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You're Interrupting Me (and an Update)

September 20, 2020

Has anyone else heard about TikTok being banned today from uploading in the U.S. due to foreign privacy concerns? I was listening to someone talk about all of the ways a fun app like TikTok can be used to access our private information and cameras, and this prompted me to delete many apps from my phone!

I'm just kind of like that. I don't like being baited through entertainment in exchange for my privacy. Also me, I'm addicted to my social media apps on my phone. I thought though, it might be easier to get rid of this addiction with this in mind. It's worth a try. Let's see how long this will last! So far, I tried uploading Instagram again at night, but it was taking too long, and I went to sleep instead. The addiction is real.

Something else that came to mind is this question: who is interrupting who? Let me explain. It's really nice being able to watch a video on my phone while folding laundry, or connecting with family and friends on social media, but how many times do I feel that the people in my home are interrupting me when I'm watching these things? It can be frustrating having to push the pause button, or stop writing a comment, in order to listen to the people that clearly don't see that I'm busy at the moment!

But when you think about it, isn't my phone the one that is really interrupting my life? Shouldn't social media or YouTube wait for the precious people in my real life? Years later, when today's apps are unpopular and only a memory, will we regret all the moments we exchanged valuable time with our loved ones for a few moments of escaping through entertainment?

My family isn't interrupting me, my phone is interrupting my family. They deserve even more of my attention, and building a lasting relationship with them is definitely of more value long term, obviously! Lets face it, most of us are probably on these apps more time than we want to be.

So, here's what I'll do for this blog post: I'll come back after some time and give you an update below on this whole experiment of not having my social media on my phone! Brave, I know. Definitely a first world problem. Try it with me?


UPDATE: September 30, 2020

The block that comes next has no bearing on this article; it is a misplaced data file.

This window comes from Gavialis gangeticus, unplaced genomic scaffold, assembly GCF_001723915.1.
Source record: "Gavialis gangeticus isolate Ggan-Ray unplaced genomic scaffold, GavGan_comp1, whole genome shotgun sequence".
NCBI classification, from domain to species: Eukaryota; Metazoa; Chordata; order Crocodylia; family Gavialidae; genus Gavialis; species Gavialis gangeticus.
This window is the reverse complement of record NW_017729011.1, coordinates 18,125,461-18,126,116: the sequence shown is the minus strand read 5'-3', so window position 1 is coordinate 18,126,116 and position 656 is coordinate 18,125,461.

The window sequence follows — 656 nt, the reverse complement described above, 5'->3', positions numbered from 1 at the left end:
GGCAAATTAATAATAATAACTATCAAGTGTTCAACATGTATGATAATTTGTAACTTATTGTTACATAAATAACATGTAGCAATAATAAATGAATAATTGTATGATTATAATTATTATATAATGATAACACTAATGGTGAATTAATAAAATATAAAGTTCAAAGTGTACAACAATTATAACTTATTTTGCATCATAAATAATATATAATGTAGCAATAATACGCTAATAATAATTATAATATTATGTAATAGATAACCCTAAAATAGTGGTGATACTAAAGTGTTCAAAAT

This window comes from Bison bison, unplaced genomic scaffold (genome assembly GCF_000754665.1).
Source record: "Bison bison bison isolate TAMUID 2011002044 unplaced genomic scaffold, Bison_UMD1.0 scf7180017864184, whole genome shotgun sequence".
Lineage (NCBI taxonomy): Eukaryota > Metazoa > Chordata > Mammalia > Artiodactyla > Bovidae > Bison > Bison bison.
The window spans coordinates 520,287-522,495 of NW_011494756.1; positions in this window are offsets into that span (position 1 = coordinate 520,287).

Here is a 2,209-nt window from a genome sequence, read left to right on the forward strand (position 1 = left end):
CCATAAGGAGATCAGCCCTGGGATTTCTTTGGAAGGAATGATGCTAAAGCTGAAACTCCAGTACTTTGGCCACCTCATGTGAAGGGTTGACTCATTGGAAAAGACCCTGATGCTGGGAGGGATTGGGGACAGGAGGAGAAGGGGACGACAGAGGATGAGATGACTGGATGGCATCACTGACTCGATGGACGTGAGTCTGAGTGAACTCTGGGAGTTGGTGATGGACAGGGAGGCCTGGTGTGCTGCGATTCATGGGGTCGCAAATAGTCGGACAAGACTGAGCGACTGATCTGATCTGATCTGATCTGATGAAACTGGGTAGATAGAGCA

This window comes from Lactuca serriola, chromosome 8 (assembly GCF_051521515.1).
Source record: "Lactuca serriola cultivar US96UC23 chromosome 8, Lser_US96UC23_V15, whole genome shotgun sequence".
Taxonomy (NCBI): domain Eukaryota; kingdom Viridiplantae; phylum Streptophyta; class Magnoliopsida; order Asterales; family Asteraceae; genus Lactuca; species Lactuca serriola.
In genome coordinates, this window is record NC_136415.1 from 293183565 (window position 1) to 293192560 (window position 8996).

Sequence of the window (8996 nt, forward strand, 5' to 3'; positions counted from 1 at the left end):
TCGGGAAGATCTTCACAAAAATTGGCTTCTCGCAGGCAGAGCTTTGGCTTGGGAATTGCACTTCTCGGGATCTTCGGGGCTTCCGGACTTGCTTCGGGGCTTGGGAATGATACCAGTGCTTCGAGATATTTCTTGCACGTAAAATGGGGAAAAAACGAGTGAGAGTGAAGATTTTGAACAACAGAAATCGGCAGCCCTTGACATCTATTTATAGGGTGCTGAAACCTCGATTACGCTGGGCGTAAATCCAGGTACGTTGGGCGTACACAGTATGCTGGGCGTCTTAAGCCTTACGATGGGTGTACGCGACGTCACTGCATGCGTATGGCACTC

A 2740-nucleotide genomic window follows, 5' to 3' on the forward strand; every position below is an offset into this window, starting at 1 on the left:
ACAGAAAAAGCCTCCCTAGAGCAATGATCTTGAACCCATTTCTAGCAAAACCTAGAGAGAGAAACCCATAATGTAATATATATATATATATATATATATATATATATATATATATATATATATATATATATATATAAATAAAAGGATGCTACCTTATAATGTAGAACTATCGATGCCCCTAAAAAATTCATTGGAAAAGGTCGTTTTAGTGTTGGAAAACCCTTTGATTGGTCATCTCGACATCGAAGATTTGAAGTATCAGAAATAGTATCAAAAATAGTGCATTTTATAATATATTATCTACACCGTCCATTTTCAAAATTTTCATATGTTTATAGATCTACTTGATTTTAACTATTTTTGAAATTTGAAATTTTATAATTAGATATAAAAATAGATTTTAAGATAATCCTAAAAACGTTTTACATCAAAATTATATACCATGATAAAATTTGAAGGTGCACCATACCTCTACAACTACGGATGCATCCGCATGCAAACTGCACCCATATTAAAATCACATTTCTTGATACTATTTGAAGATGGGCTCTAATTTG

It has been about 10 days since I decided to remove social media from my phone, and I'd like to share what my experience has been and what I plan on doing moving forward. The first days I found myself reaching for my phone throughout the day and telling myself I wasn't doing that since it feels more of an addiction, a habit that has developed in my brain that isn't necessary most of the time. It has become more of a distraction or a coping mechanism for stress or even moments of anxiety. I want to be more intentional about my phone usage, including the amount of screen time I think is sensible, especially for the season of life that I'm in and the responsibilities that I have. When things begin to not get done because of overindulgence in social media, or when I begin to turn to a phone instead of God in moments of frustration or fear, then I think it has turned into something more of an idol rather than a tool.

At the same time that I had decided to take a break from social media on my phone, my friend recommended I watch the Netflix documentary, "The Social Dilemma", and I felt it gave me even more reasons to be aware that there are other components aside from my habits that are contributing to the overuse of social media. I noticed how intentional app creators are in getting us to come back and spend more time on their apps, because after all, it's their business. We tend to see these apps as a pass time, but that is not their purpose behind the scenes. I learned things that concern me of not only the effects they are having on me, but as well on my children. I don't want to just go along with it mindlessly, and I don't want to forget to ask God's help in the process as well.